By Brian Birmingham

The Moorish Science Temple of America is this country’s first and oldest so-called “Black nationalist” organization, as well as this country’s first and oldest “Black Muslim” organization. It was founded in Newark, New Jersey in 1913, by a man named Noble Drew Ali.

Noble Drew Ali called himself God’s prophet, and he presented a book which he said was given to him by an Egyptian high priest. This book is called the Circle Seven Koran. Ali said that he was the reincarnation of Jesus, as well as Buddha, Confucius, and Muhammad. He also claimed that the Black nationalist and separatist Marcus Garvey was his John the Baptist, the person who “prepared the way” for him.

This description of Marcus Garvey is stated within Chapter 48:1-3 of the Circle Seven Koran, which is the holy book of the Moorish Science Temple of America.

Noble Drew Ali apparently took some of the ideas and teachings of Marcus Garvey and others to create a religion and write religious texts. Ali then presented himself as God’s prophet to the United States of America.

Noble Drew Ali is an important American historical figure. He was the first leader of a Black nationalist group in American history.

Noble Drew Ali

Ali played the pivotal role in establishing the Moorish Science Temple of America. And without Ali there would never could have been an Elijah Muhammad, the Nation of Islam or a Louis Farrakhan.

The Nation of Islam is essentially a splinter group that broke away from the Moorish Science Temple of America in 1930, after the death of Noble Drew Ali in 1929.

Frank Cherry first started to preach an early version of what are now called the “Black Hebrew” beliefs in the late 19th Century. But it was Noble Drew Ali who first explained that Islam was the true religion of the “Asiatic,” which is a word he used instead of “Black” or “Negro” regarding African Americans.

This Summer I interviewed Sheikh Ra Saadi El, who is the Supreme Grand Sheikh and Chief of Ministers for the Moorish Science Temple of America. He is the leader and Executive Ruler of a Moorish American group, which is descended directly from Noble Drew Ali’s Moorish Science Temple.

More about Sheikh Ra Saadi El can be found here.

The complete interview is here.

We talked about Rise of the Moors, a group that was in the news in recent months. Rise of the Moors claims to be related to the historical Moorish Science Temple and also seems to borrow its ideas in part from the notorious Nuwaubians.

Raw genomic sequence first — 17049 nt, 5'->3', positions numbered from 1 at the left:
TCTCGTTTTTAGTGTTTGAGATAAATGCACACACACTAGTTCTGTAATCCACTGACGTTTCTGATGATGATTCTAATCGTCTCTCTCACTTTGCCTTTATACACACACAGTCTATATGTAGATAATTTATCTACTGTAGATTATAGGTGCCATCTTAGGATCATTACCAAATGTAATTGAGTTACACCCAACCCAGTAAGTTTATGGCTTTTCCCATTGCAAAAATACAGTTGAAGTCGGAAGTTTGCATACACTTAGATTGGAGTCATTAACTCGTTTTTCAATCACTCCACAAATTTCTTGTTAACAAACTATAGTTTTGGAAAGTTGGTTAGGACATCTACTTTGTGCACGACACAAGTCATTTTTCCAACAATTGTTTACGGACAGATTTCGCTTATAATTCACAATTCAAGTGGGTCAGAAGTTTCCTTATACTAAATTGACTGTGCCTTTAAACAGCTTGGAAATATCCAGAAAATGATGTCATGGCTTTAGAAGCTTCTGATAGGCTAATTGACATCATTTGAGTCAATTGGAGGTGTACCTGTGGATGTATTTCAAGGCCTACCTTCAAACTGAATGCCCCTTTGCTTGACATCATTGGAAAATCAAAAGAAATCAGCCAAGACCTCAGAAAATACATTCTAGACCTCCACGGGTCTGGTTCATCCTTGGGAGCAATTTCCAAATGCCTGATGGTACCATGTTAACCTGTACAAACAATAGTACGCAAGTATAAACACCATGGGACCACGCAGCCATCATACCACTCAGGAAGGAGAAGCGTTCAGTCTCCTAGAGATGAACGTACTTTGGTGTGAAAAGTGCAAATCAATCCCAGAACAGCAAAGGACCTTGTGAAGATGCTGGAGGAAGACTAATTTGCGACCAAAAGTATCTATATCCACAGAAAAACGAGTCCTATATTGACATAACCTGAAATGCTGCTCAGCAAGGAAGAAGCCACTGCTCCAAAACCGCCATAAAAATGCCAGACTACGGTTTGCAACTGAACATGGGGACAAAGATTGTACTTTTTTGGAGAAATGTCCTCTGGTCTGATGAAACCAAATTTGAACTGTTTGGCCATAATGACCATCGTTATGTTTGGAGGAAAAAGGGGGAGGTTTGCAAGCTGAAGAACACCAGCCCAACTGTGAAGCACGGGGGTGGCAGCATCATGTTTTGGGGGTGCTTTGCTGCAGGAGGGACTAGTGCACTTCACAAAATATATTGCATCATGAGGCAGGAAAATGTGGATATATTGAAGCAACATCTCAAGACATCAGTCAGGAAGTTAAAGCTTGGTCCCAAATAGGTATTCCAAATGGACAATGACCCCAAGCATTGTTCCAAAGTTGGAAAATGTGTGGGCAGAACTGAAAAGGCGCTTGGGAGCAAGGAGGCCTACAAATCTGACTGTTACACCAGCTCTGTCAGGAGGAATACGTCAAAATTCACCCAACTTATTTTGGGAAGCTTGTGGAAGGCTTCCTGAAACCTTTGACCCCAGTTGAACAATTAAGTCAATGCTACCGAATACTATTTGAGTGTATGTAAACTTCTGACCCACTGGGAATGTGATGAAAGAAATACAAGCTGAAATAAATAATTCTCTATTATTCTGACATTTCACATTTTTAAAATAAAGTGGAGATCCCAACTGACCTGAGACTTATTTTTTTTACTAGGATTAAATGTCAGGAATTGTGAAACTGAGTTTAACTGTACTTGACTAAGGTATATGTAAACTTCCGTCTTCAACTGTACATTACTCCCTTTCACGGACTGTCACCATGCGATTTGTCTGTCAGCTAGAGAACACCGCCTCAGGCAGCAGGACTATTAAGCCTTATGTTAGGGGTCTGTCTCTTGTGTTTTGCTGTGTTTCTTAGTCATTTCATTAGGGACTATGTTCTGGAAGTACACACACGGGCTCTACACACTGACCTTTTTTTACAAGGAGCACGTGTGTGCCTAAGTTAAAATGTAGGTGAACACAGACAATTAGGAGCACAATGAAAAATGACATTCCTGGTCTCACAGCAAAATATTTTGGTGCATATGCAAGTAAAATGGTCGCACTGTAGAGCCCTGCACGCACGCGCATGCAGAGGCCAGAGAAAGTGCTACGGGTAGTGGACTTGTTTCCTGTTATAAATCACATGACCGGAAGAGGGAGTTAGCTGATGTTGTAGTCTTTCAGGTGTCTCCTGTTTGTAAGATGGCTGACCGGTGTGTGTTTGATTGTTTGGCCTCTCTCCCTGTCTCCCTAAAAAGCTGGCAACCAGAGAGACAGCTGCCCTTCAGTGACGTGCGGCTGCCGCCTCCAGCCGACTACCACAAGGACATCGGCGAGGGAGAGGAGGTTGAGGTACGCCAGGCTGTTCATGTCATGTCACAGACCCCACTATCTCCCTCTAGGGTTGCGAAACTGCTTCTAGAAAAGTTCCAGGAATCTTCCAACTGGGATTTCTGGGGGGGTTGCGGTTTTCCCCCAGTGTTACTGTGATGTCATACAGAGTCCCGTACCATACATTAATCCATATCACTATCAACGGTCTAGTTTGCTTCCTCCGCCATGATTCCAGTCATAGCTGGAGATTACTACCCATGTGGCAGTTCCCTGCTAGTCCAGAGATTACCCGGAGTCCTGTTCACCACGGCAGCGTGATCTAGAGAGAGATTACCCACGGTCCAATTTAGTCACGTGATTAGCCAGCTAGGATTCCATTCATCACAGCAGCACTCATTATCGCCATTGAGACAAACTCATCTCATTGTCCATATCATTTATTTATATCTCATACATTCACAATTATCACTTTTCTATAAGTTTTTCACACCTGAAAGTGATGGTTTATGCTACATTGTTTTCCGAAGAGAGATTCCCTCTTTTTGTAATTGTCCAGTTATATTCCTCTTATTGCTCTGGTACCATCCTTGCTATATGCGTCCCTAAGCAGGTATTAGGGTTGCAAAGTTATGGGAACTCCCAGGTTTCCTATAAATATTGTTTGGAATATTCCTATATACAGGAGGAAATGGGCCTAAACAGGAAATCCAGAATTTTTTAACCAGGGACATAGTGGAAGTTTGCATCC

Within the context of my interview with Sheikh Ra Saadi El we discussed the general history, belief and practices of the Moorish Science Temple and the teachings of Noble Drew Ali.

Noble Drew Ali was the first person to preach that “Black people” are not “Black,” but rather Moorish, the descendants of the Moors and therefore are “Moorish” by nationality.

It seems to me that in religious and sociological terms, the Moorish Science Temple of America, with its lineage going back to Noble Drew Ali, has evolved into an Islamic sect, rather than simply staying an idiosyncratic personality cult, defined by its founder.

The Moorish Science Temple does have its own unique prophet Noble Drew Ali and book, Circle Seven Koran, its own prayers, rituals, Holy Days, mode of dress, dietary restrictions, style of worship and other religious trappings. But unlike many other Black Muslim groups, it is not a racist or an identity supremacist organization.

In its early days, the Moorish Science Temple fit two of the core characteristics described by Dr. Robert Jay Lifton is his paper published at Harvard titled “Cult Formation.”

Lifton wrote, “Certain psychological themes which recur in these various historical contexts also arise in the study of cults. Cults can be identified by three characteristics:

1. a charismatic leader who increasingly becomes an object of worship as the general principles that may have originally sustained the group lose their power;

2. a process I call coercive persuasion or thought reform.”

But the third characteristic cited by Lifton necessary for a cult to be considered destructive is evidence that there has been “economic, sexual, and other exploitation of group members by the leader and the ruling coterie.”

Based upon what I have learned neither Noble Drew Ali or the Moorish Science Temple have hurt or exploited people within their sphere of influence. Perhaps the organization might be considered a benign cult. It did come into being through a charismatic leader that arguably became and object of worship based upon his particular religious claims and there was intense indoctrination that may have led to undue influence regarding the recruitment and retention of members. But Ali and the movement he began have never used that influence to exploit or abuse anyone.

I could not find any record of harm done to anyone by Noble Drew Ali, the Moorish Science Temple, or even allegations of abuse or exploitation.

In fact, the Moorish Science Temple of America has nothing whatsoever to do with extremist groups like “Rise of the Moors,” the so-called “Nuwaubian Nation of Moors,” or any other groups that use the name “Moors,” which are known to promote racist or supremacist ideology. And as an institution, or more properly a movement of historically linked institutions, as there are three Moorish American groups claiming to be historically descended from Noble Drew Ali’s original organization, they have virtually no history of bad press, major scandal, or public reports of abuse or exploitation.

Regardless of whether one believes that Noble Drew Ali was a prophet of God or not, no one can deny that he was and is one of the most important religious leaders of the 20th century, who left behind a legacy of peaceful practice.

Note: Brian Birmingham is a graduate of the University of Massachusetts in Boston with a BA in Psychology and Sociology. He is a native of Dallas.